Obama Considering Immediate Executive Action on Immigration Reform

Obama Considering Immediate Executive Action on Immigration Reform



WASHINGTON, D.C. – President Obama is said to be considering executive action on immigration reform as early as next week.

This news led to Republican lawmakers blasting the White House after Fox News reported that Obama is planning to unveil a 10-part plan for overhauling U.S. immigration policy via executive action.

The New York Times is reporting that Obama will ignore the protests from Republicans and continue with the action.

As we previously reported, Obama delayed executive action on the issue in September, choosing to wait until after the November midterm elections.

At that time, Obama told NBC’s Meet the Press, “When I take executive action, I want to make sure that it’s sustainable.  What I’m saying is that I’m going to act because it’s the right thing for the country.  But it’s going to be more sustainable and more effective if the public understands what the facts are on immigration.”

Administration officials have told the NYT that under this potential overhaul, up to five million undocumented immigrants would be protected from the threat of deportation and many of them would be provided with work permits.

Officials also added that Obama intends to order changes to significantly refocus the activities of the government’s 12,000 immigration agents by allowing many parents of children who are American citizens or legal residents to obtain legal work documents.

The NYT cites an analysis by the Migration Policy Institute that says part of the plan alone could affect up to 3.3 million people who have been living in the U.S. illegally for at least five years.

Fox News has listed the 10 actions being weighed by the President and what they mean.  They are:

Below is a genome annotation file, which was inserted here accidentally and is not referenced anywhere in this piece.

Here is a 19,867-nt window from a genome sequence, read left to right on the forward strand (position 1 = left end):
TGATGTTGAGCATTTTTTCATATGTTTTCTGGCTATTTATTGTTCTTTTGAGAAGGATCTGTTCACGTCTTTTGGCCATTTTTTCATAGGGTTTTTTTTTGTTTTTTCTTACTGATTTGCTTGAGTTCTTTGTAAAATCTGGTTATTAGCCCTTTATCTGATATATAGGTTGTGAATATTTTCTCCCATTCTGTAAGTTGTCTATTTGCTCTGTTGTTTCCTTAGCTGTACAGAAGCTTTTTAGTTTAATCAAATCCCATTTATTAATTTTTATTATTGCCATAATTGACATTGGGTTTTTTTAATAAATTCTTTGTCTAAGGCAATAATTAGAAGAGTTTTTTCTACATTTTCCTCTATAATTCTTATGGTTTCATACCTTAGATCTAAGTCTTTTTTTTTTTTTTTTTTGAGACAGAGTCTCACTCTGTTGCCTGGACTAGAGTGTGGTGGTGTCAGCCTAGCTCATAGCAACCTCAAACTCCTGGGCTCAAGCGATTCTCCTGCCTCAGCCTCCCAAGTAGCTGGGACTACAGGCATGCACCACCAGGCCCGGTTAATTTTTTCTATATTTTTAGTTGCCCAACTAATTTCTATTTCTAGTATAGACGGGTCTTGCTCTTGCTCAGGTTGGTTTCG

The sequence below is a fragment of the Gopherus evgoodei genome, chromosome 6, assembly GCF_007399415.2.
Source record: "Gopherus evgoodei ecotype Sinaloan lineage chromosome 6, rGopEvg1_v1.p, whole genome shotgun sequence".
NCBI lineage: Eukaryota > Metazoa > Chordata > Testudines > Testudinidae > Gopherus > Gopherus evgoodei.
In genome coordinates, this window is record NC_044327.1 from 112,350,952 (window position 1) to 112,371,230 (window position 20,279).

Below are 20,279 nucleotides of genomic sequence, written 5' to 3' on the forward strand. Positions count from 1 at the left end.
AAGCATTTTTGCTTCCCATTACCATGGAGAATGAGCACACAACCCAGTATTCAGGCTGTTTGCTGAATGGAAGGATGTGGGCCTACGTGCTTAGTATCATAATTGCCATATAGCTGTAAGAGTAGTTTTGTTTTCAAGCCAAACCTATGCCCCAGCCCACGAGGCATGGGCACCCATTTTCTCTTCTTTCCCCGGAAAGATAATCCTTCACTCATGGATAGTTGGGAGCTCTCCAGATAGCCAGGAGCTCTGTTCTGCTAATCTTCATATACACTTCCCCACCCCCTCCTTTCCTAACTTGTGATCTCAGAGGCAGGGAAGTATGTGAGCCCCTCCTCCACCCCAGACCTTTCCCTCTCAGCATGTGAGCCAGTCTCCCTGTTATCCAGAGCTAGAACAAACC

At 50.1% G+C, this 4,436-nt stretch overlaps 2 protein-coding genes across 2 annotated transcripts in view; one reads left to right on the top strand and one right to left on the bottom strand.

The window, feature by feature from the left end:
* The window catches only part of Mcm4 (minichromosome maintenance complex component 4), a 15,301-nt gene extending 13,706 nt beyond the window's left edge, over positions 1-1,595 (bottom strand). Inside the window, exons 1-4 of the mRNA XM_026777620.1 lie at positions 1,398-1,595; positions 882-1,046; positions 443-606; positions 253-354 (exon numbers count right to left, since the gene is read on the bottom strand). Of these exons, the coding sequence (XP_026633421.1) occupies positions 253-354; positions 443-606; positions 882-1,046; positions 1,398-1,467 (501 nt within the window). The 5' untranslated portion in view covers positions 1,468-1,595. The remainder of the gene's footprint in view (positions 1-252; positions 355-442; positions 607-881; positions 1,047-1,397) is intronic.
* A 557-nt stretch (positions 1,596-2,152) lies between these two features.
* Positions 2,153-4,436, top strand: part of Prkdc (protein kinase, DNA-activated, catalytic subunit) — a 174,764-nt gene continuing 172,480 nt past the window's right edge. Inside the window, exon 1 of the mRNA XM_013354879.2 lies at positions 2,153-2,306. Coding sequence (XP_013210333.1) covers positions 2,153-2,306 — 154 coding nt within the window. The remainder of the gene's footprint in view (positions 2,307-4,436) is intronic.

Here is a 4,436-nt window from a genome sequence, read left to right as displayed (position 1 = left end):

• Expand ‘deferred action’ for young illegal immigrants – This change to existing law would change the cutoff date for illegal immigrants who came to the U.S. as children before the cut-off from June 2007 to January 2010.
  • Expand ‘deferred action’ for parents of U.S. citizens and legal permanent residents – This would give a reprieve to illegal immigrants who have been in the U.S. over 5 years and have children who are U.S. citizens or legal permanent residents.
  • Prioritize deportations for serious criminals – This would be a Department of Homeland Security-wide enforcement polity to prioritize deportations for serious criminals or individuals deemed a threat.
  • End ‘Secure Communities’ and start a new program – The controversial Secure Communities plan would be removed entirely.
  • Boost pay for ICE officers – This calls for a pay raise for Immigration and Customs Enforcement officers to “increase morale.”
  • Expand high-tech visas – This would expand visas for foreign-born workers with high-tech skills, to support U.S. business.
  • Strengthen border security – This would commit additional resources to the U.S.-Mexico border to deal with illegal immigrant traffic.
  • Expand provisional waivers to spouses and children of legal permanent residents – This would expand the program that was announced in January 2013.  The waiver lets them stay in the country.
  • Expand ‘parole’ – The government currently allows ‘parole’ for illegal immigrant relatives and spouses of U.S. military members, letting them stay in the country.  This proposed change expands the program for illegal immigrants whose children are citizens.
  • Promote the naturalization process – The naturalization fee is $680.  To encourage people to being the process, DHS would take 50% off of the fee for the first 10,000 applicants.

Republicans aren’t the only ones concerned over the immediacy of this potential action.  The Huffington Post reports that Senate Majority Leader Harry Reid, D-NV, said yesterday that he has urged the President not to take any executive action on immigration until December.

Reid asked Obama to wait until December because many are concerned that if he acts before a December 11 deadline for passing a new spending bill, the immigration debate could be thrown into the budget process which could potentially trigger a partial government shutdown, according to Fox News.

"The President has said he's going to do the executive action – the question is when he can do it. It's up to him," Reid told reporters on Capitol Hill. "I'd like to get the finances of this country out of the way before he does it."  Reid did also note, however, that the decision is totally up to Obama.

Fox is reporting that Rep. Matt Salmon, R-AZ, has already gathered dozens of signatures on a letter calling for no funding for “the President’s reported intentions to create work permits and green cards for undocumented immigrants currently in the United States.”  GOP leaders are also considering a bill to block that action

This is certainly a hot-button issue.  Stay tuned to AndNowUKnow as we continue to track this story.